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Geoff Collins isn't a "swag stealer," he says. When he left Mississippi State to become Florida's defensive coordinator, he left the so-called Psycho Defense behind. That was their brand, he said, and in Gainesville under new head coach Jim McElwain, he's out to create a new identity with the help of creatures that may or may not live in a black lagoon.

One such example: The Cryptid, an award Collins and his staff hand out from time to time.

If there's one thing Florida fans need to know about Collins, who turns 44 in a few weeks, it's that he's not afraid to think outside the box. In order to connect with a younger generation, he hands out daily awards following each practice such as the "Apex Predator Award" for the most enthusiastic player or the "Swamp Beast Award" for the player who showed relentless effort. Unlike a lot of buttoned-up programs, he wants players to "play wild and fly around like crazy." He even encourages celebrating after big plays -- as long as it's not a me-first display.

[+] EnlargeGeoff Collins
Leslie Plaza Johnson/Icon SMINew Florida defensive coordinator Geoff Collins says he will encourage celebrating big plays on defense, as long as it's a team-first mentality.

At Mississippi State, that confident, aggressive attitude translated to the football field last season, when the Bulldogs finished second in the SEC in sacks (37) and tied for third in interceptions (13). Playing a bend-but-don't-break style, they finished third in the conference in third-down percentage (35.0) and red-zone touchdown efficiency (43.2 percent).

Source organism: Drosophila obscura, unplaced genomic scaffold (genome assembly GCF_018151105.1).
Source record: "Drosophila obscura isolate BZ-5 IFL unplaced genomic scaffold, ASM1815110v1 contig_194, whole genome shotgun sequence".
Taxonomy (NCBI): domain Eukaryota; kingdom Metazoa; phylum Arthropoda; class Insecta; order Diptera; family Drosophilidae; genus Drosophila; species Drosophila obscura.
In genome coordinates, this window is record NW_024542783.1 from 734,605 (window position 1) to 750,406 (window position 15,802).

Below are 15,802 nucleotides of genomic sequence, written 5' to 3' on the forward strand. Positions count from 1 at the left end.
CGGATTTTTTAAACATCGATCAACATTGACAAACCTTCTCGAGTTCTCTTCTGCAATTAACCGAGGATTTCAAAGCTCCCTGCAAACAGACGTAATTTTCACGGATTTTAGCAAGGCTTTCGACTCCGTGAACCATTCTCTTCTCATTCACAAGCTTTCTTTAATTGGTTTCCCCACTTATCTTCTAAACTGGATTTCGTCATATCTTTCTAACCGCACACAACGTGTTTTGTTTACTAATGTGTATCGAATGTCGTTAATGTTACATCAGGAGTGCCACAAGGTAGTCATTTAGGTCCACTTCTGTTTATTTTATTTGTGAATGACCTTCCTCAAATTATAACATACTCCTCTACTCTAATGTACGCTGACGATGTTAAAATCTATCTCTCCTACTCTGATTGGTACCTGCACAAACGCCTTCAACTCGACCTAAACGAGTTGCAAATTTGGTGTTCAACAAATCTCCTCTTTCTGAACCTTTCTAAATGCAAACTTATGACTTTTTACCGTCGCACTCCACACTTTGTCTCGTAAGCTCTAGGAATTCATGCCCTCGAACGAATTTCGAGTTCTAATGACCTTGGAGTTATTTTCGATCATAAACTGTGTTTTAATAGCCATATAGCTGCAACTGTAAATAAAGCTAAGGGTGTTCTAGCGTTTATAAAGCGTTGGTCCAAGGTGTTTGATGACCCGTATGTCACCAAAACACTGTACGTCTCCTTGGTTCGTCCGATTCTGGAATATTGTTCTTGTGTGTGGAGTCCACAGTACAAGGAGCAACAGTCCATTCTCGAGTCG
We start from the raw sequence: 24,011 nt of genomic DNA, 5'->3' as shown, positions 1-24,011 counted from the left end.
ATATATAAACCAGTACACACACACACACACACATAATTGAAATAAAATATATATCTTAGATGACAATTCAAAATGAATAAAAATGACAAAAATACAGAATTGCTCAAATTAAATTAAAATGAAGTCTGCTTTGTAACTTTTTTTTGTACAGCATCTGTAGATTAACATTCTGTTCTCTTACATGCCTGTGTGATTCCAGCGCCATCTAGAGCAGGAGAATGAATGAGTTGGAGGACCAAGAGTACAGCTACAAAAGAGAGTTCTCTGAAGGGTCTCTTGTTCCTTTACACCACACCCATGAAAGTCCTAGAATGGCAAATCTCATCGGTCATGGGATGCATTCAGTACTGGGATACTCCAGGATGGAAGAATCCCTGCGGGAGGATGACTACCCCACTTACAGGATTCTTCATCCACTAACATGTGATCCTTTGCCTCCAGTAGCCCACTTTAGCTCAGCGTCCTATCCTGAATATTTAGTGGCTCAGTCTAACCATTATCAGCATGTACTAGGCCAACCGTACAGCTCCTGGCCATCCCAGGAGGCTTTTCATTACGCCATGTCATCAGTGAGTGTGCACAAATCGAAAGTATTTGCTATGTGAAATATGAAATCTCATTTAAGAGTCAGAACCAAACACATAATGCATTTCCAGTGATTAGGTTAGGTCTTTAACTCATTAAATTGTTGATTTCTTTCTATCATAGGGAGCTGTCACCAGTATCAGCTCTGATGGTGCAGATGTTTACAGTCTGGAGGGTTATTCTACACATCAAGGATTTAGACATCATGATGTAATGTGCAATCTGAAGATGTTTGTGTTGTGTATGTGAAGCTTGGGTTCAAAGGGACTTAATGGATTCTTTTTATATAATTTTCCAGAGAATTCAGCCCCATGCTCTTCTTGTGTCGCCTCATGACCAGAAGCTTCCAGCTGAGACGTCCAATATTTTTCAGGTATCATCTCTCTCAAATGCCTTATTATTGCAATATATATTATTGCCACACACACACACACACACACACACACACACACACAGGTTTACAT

During Collins' first conversation with the entire Florida defense, he said players already knew of his reputation.

"They knew I had been a part of the great run that we had at Mississippi State, probably the best season in school history, a top-10 scoring defense and all those other things," he said. "So they knew what we’d done on defense at places I’d been before, and one of the big things I stressed to them was that even though they had played really good defense in the past, there was room for improvement.

"We talked about that 10 percent and working together to find that 10 percent improvement, whether it be tackling, situational football, improvements in the red-zone defense, improvements in third-down defense, points after turnovers, things that I thought we’d done really well at Mississippi State and bringing that and adding to how well they’d played in years past."

Eyeing a roster he says is deeper than any he's ever coached, Collins isn't out to make wholesale changes to the defensive schemes developed by former coach Will Muschamp. It's a lesson he learned years earlier when he left Georgia Tech to become defensive coordinator at his alma mater, Western Carolina.

Returning to his old stomping grounds a bit overzealous back in 2002, he attempted to install an entirely new defense without once looking at the previous defense or the terminology players had become accustomed to. Like a lot of young coaches, he had to come to grips with that "four- and three-deep is four- and three-deep regardless of where you go." Only the buzzwords are different.

So rather than dumping a new playbook on everyone's locker at Florida, he took the studying upon himself.

"I spent a lot of time during December and January learning what they called everything," he said. "I’ve been doing this long enough to know that it’s easier for one person to learn a lot of words than for 33 18-to-22-year-olds to learn a lot of new words. I try to put the hard stuff on me."

Outside of acclimating himself to a new environment, though, there's not a lot of hard stuff Collins has had to encounter with a solid system and a solid roster already in place. He inherited one of the most promising secondaries in the country, whether it's starters Vernon Hargreaves III and Brian Poole or a reserve such as redshirt freshman J.C. Jackson, whom Collins says is "one of the most athletic kids I've ever been fortunate to be around." And where there's maybe not a lot of depth, Collins said there's certainly talent, whether it's Daniel McMillian and Alex Anzalone at linebacker or Alex McAlister on the defensive line.